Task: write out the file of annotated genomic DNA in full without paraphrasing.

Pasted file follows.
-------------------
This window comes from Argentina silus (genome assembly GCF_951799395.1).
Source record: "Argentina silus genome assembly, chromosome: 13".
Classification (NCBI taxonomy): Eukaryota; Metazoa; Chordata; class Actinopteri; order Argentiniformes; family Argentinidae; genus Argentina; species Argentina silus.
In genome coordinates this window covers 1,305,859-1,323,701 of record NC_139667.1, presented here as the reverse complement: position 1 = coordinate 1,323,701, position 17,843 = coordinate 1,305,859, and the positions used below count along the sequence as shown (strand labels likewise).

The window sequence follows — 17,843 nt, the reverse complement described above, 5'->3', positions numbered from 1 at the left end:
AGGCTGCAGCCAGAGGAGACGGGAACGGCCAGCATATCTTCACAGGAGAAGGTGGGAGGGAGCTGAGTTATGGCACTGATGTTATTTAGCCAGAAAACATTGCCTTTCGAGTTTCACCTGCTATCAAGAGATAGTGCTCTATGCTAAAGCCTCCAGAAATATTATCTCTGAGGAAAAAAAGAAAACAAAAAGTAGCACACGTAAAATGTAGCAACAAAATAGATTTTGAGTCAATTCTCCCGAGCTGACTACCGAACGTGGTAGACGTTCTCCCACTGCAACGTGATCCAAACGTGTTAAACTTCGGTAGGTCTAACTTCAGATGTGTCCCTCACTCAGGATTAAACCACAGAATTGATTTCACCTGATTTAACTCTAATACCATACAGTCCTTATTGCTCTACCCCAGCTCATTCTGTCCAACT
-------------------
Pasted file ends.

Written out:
This window comes from Argentina silus (genome assembly GCF_951799395.1).
Source record: "Argentina silus genome assembly, chromosome: 13".
Classification (NCBI taxonomy): Eukaryota; Metazoa; Chordata; class Actinopteri; order Argentiniformes; family Argentinidae; genus Argentina; species Argentina silus.
In genome coordinates this window covers 1,305,859-1,323,701 of record NC_139667.1, presented here as the reverse complement: position 1 = coordinate 1,323,701, position 17,843 = coordinate 1,305,859, and the positions used below count along the sequence as shown (strand labels likewise).

The window sequence follows — 17,843 nt, the reverse complement described above, 5'->3', positions numbered from 1 at the left end:
AGGCTGCAGCCAGAGGAGACGGGAACGGCCAGCATATCTTCACAGGAGAAGGTGGGAGGGAGCTGAGTTATGGCACTGATGTTATTTAGCCAGAAAACATTGCCTTTCGAGTTTCACCTGCTATCAAGAGATAGTGCTCTATGCTAAAGCCTCCAGAAATATTATCTCTGAGGAAAAAAAGAAAACAAAAAGTAGCACACGTAAAATGTAGCAACAAAATAGATTTTGAGTCAATTCTCCCGAGCTGACTACCGAACGTGGTAGACGTTCTCCCACTGCAACGTGATCCAAACGTGTTAAACTTCGGTAGGTCTAACTTCAGATGTGTCCCTCACTCAGGATTAAACCACAGAATTGATTTCACCTGATTTAACTCTAATACCATACAGTCCTTATTGCTCTACCCCAGCTCATTCTGTCCAACT